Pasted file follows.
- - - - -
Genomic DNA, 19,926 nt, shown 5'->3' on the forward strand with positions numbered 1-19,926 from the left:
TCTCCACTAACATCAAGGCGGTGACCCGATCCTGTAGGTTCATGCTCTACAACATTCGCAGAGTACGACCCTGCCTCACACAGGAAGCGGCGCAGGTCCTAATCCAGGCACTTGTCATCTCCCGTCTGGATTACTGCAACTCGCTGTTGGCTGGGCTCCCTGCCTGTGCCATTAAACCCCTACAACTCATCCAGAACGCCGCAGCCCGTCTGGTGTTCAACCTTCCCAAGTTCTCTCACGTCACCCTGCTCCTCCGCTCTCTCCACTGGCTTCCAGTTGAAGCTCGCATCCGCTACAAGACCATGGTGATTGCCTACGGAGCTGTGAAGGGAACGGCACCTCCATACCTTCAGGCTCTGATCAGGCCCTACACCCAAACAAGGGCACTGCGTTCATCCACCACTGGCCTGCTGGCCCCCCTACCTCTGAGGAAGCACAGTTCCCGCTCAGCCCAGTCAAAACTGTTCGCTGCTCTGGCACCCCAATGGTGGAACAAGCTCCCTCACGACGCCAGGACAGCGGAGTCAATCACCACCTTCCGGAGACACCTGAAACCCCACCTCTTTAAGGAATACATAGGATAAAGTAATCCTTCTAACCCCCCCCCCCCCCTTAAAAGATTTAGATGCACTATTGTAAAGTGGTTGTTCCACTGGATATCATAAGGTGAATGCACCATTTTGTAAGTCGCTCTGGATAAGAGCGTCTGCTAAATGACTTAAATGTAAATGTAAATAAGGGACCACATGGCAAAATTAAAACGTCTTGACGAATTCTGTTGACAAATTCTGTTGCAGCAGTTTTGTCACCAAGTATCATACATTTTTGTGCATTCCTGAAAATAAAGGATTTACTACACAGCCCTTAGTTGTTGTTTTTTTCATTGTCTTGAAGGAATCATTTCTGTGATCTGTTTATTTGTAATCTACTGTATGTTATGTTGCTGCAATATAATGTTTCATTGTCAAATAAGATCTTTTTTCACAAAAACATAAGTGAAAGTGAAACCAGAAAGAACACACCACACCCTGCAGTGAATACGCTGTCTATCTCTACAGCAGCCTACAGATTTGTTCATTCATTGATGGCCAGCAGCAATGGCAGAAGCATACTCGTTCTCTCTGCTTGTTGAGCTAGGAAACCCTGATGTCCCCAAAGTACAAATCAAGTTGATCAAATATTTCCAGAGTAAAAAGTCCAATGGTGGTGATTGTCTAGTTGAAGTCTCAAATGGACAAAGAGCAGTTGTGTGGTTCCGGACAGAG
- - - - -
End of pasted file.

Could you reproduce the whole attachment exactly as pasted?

Genomic DNA, 19,926 nt, shown 5'->3' on the forward strand with positions numbered 1-19,926 from the left:
TCTCCACTAACATCAAGGCGGTGACCCGATCCTGTAGGTTCATGCTCTACAACATTCGCAGAGTACGACCCTGCCTCACACAGGAAGCGGCGCAGGTCCTAATCCAGGCACTTGTCATCTCCCGTCTGGATTACTGCAACTCGCTGTTGGCTGGGCTCCCTGCCTGTGCCATTAAACCCCTACAACTCATCCAGAACGCCGCAGCCCGTCTGGTGTTCAACCTTCCCAAGTTCTCTCACGTCACCCTGCTCCTCCGCTCTCTCCACTGGCTTCCAGTTGAAGCTCGCATCCGCTACAAGACCATGGTGATTGCCTACGGAGCTGTGAAGGGAACGGCACCTCCATACCTTCAGGCTCTGATCAGGCCCTACACCCAAACAAGGGCACTGCGTTCATCCACCACTGGCCTGCTGGCCCCCCTACCTCTGAGGAAGCACAGTTCCCGCTCAGCCCAGTCAAAACTGTTCGCTGCTCTGGCACCCCAATGGTGGAACAAGCTCCCTCACGACGCCAGGACAGCGGAGTCAATCACCACCTTCCGGAGACACCTGAAACCCCACCTCTTTAAGGAATACATAGGATAAAGTAATCCTTCTAACCCCCCCCCCCCCCTTAAAAGATTTAGATGCACTATTGTAAAGTGGTTGTTCCACTGGATATCATAAGGTGAATGCACCATTTTGTAAGTCGCTCTGGATAAGAGCGTCTGCTAAATGACTTAAATGTAAATGTAAATAAGGGACCACATGGCAAAATTAAAACGTCTTGACGAATTCTGTTGACAAATTCTGTTGCAGCAGTTTTGTCACCAAGTATCATACATTTTTGTGCATTCCTGAAAATAAAGGATTTACTACACAGCCCTTAGTTGTTGTTTTTTTCATTGTCTTGAAGGAATCATTTCTGTGATCTGTTTATTTGTAATCTACTGTATGTTATGTTGCTGCAATATAATGTTTCATTGTCAAATAAGATCTTTTTTCACAAAAACATAAGTGAAAGTGAAACCAGAAAGAACACACCACACCCTGCAGTGAATACGCTGTCTATCTCTACAGCAGCCTACAGATTTGTTCATTCATTGATGGCCAGCAGCAATGGCAGAAGCATACTCGTTCTCTCTGCTTGTTGAGCTAGGAAACCCTGATGTCCCCAAAGTACAAATCAAGTTGATCAAATATTTCCAGAGTAAAAAGTCCAATGGTGGTGATTGTCTAGTTGAAGTCTCAAATGGACAAAGAGCAGTTGTGTGGTTCCGGACAGAG